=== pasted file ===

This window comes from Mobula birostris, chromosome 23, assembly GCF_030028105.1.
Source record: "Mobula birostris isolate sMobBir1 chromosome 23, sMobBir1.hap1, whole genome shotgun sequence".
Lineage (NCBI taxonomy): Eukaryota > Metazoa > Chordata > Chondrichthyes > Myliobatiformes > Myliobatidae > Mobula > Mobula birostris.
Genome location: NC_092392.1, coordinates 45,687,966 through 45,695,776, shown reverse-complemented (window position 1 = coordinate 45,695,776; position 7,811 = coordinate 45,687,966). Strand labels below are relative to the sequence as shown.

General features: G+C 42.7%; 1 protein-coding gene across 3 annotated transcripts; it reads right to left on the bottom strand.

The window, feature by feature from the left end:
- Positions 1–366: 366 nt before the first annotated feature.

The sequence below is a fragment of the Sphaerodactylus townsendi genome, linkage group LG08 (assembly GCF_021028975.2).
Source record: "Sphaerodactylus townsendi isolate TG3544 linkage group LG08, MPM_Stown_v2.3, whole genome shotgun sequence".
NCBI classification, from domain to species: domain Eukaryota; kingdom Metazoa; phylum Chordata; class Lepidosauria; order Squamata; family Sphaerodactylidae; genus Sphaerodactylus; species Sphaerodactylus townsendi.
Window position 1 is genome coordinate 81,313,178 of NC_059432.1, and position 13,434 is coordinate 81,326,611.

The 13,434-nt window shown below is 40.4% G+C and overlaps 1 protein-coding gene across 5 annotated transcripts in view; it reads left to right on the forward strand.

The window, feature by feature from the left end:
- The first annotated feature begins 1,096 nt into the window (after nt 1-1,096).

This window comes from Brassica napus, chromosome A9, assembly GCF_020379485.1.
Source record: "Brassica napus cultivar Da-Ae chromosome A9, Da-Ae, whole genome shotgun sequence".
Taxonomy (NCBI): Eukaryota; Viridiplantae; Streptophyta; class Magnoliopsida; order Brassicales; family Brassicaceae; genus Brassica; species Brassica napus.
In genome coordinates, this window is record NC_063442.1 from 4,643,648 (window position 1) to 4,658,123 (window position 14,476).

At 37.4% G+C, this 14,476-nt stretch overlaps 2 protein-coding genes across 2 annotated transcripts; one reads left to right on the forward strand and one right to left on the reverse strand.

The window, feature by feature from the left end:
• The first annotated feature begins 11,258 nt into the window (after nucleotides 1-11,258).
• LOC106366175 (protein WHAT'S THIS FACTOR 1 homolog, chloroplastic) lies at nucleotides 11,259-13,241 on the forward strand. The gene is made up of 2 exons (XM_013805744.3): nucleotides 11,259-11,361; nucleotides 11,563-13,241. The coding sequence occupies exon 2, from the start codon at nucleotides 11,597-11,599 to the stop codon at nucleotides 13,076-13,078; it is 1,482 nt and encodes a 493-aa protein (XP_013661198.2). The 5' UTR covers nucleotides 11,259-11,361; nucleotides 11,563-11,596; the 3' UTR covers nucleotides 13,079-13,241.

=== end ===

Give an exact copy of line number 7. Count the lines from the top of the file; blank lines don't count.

- Positions 1–366: 366 nt before the first annotated feature.